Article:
Abuja — The coup in Guinea has pitched African leaders against each other as President Umaru Musa Yar'Adua is set to mobilise other West African leaders in a move to checkmate his colleagues from Libya and Senegal, Muammar Gaddafi and Abdoulaye Wade, who are believed to be supporting the new military regime.
THISDAY gathered that the extra-ordinary meeting of the Economic Community of West African States (ECOWAS) scheduled for Friday under the leadership of Yar'Adua is aimed at getting other leaders of the sub-region to oppose the subterranean support being given to the Guinean coup leaders by Gaddafi and Wade.
Yar'Adua is said to have insisted that the encouragement being given to the Guineaan coup leaders is against the African Union Constitutive Act and that African Leaders should not seek to extend their influence in the continent by promoting subversion of democracy.
Senegal's President Abdoulaye Wade had in a comment broadcast on Radio France International December 28, 2008 said the Guinea junta deserved support.
"He is a young man who seemed sincere in what he said. My feeling is that this group of military men deserves support," he had said.
It is believed that the ECOWAS meeting on Friday which is expected to be attended by Wade may suspend Guinea from the community and announce other sanctions against the military in the country.
The sanctions are expected to be geared towards forcing the coupists to quickly disengage from power and conduct elections for the purpose of handing over to a democratically elected government.
Nigeria's foreign affairs minister, Chief Ojo Maduekwe, who yesterday gave an insight into Nigeria's stance on the developments in Guinea while speaking to newsmen in Abuja, said any democratically elected government giving support to an illegal government is guilty by complicity.
Captain Moussa Camara had seized power in a bloodless coup in Guinea after the death of President Lansana Conte.
Asked about Nigeria's position as Chair of ECOWAS on Senegal's quick embrace of the military government in Guinea, the minister said it was unfortunate and must be condemned.
"It is unfortunate. It is to be condemned. I will not pre-empt what the summit will decide. I mean presidents have a way of talking to each other. But speaking purely as foreign minister of Nigeria, it will be a sad day for the democratic consolidation of Africa if governments that are party to the Constitutive Act and the Charter Declaration that governments in Africa that are not there by result of democratic process should not be recognised.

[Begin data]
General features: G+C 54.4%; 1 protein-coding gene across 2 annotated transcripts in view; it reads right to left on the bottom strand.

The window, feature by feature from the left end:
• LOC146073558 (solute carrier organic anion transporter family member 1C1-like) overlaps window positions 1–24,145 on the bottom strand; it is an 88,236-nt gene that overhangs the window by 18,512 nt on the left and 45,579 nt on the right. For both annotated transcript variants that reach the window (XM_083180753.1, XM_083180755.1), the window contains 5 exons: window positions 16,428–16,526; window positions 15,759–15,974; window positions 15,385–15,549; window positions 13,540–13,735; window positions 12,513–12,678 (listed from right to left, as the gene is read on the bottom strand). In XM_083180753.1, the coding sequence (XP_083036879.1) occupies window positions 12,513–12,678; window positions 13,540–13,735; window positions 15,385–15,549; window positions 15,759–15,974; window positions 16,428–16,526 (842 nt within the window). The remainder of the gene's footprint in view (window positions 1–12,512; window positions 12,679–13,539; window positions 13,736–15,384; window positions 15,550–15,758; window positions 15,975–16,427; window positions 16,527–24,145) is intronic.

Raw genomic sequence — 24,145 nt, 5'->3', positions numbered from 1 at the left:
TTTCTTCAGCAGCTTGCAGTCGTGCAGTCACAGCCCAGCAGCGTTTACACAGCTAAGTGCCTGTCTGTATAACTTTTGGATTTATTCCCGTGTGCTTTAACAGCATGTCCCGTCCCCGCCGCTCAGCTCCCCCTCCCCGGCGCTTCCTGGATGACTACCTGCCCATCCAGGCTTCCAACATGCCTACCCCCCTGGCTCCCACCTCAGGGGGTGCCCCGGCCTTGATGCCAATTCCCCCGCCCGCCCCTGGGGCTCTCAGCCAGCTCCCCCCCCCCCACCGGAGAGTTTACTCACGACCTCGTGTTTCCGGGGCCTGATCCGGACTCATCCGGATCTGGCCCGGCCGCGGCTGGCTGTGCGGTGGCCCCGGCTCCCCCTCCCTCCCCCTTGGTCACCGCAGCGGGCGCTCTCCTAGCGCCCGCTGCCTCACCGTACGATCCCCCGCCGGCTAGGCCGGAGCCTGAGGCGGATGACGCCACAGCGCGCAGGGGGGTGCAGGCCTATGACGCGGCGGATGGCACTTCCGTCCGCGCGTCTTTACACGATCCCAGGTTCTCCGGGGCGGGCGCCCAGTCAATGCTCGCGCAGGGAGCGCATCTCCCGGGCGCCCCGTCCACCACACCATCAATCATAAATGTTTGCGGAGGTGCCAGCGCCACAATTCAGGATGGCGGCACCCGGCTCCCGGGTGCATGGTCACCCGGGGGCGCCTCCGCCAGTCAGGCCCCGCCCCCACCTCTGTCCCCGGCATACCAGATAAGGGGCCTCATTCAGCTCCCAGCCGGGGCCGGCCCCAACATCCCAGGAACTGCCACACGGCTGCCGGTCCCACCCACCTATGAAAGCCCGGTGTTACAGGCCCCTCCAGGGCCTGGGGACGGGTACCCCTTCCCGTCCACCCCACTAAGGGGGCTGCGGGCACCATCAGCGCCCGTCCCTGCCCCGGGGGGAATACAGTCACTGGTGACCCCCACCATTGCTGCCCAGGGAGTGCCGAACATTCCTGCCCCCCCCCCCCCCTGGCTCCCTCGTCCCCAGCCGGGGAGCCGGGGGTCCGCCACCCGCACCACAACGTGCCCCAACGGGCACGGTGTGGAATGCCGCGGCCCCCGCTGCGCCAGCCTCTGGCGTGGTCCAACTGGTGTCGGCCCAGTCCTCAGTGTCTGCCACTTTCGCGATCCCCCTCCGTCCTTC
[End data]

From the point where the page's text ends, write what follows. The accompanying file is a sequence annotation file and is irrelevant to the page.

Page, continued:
"So, if any member of AU, that is of course, a legitimate government, steps outside the ranks of other members to now fraternise with the military junta, I'm sure the collective wisdom of the leadership of AU will find a way of even sanctioning that government because, for us, the issue of undermining the democratic process is not just when a group of adventurers organised a coup and overthrow a democratically elected government.
"If a democratically elected government is giving succour, providing encouragement and giving a signal that that is acceptable, then such a government is guilty by complicity. I believe there must be capacity within the AU to also call that country to order. You know Africa has lost a lot as a result of this zig-zag and as a result of not working the full path," he said.
Maduekwe said Nigeria will never have any relations with the military regime in Guinea and that there will be no room for double standards under the new AU commitment to democracy since Nigeria led the call for sanctions on Mauritania when the military struck in the country.
"We are monitoring the Guinea thing. As you know, we sent a delegation which included my colleague, Ambassador Hirse the Minister of State II and former president Ibrahim Babangida and we had conveyed our message clearly as federal government of Nigeria and as a current chair of ECOWAS that this coup is unacceptable. The junta should regrettably have to admit that somebody will have to conduct elections. So all they are suppose to do if there is no civil authority to conduct the elections, then these people who have moved in through a non-democratic process should just conduct elections and get out of town," he said.